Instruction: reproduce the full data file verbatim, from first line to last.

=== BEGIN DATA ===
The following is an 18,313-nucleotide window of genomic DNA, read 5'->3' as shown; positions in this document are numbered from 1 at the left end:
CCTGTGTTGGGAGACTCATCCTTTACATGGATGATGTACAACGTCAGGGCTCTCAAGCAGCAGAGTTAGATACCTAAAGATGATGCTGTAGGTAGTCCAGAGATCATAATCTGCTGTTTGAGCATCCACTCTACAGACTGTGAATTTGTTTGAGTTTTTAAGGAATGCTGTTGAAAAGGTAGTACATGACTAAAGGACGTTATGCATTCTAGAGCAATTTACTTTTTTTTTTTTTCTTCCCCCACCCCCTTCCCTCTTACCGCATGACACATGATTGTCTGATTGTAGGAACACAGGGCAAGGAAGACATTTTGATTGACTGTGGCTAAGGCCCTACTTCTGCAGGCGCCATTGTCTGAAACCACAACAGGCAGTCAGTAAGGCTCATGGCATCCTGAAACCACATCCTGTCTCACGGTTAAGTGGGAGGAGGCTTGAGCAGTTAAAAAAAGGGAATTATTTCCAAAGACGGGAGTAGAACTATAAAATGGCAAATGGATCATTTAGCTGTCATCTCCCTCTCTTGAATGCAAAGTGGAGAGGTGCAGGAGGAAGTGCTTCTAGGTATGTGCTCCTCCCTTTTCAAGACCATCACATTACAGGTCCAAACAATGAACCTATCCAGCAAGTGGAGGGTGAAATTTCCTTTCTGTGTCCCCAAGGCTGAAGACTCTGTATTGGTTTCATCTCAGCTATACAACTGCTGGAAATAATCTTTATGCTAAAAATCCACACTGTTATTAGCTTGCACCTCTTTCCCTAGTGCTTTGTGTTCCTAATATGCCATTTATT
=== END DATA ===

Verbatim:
The following is an 18,313-nucleotide window of genomic DNA, read 5'->3' as shown; positions in this document are numbered from 1 at the left end:
CCTGTGTTGGGAGACTCATCCTTTACATGGATGATGTACAACGTCAGGGCTCTCAAGCAGCAGAGTTAGATACCTAAAGATGATGCTGTAGGTAGTCCAGAGATCATAATCTGCTGTTTGAGCATCCACTCTACAGACTGTGAATTTGTTTGAGTTTTTAAGGAATGCTGTTGAAAAGGTAGTACATGACTAAAGGACGTTATGCATTCTAGAGCAATTTACTTTTTTTTTTTTTCTTCCCCCACCCCCTTCCCTCTTACCGCATGACACATGATTGTCTGATTGTAGGAACACAGGGCAAGGAAGACATTTTGATTGACTGTGGCTAAGGCCCTACTTCTGCAGGCGCCATTGTCTGAAACCACAACAGGCAGTCAGTAAGGCTCATGGCATCCTGAAACCACATCCTGTCTCACGGTTAAGTGGGAGGAGGCTTGAGCAGTTAAAAAAAGGGAATTATTTCCAAAGACGGGAGTAGAACTATAAAATGGCAAATGGATCATTTAGCTGTCATCTCCCTCTCTTGAATGCAAAGTGGAGAGGTGCAGGAGGAAGTGCTTCTAGGTATGTGCTCCTCCCTTTTCAAGACCATCACATTACAGGTCCAAACAATGAACCTATCCAGCAAGTGGAGGGTGAAATTTCCTTTCTGTGTCCCCAAGGCTGAAGACTCTGTATTGGTTTCATCTCAGCTATACAACTGCTGGAAATAATCTTTATGCTAAAAATCCACACTGTTATTAGCTTGCACCTCTTTCCCTAGTGCTTTGTGTTCCTAATATGCCATTTATT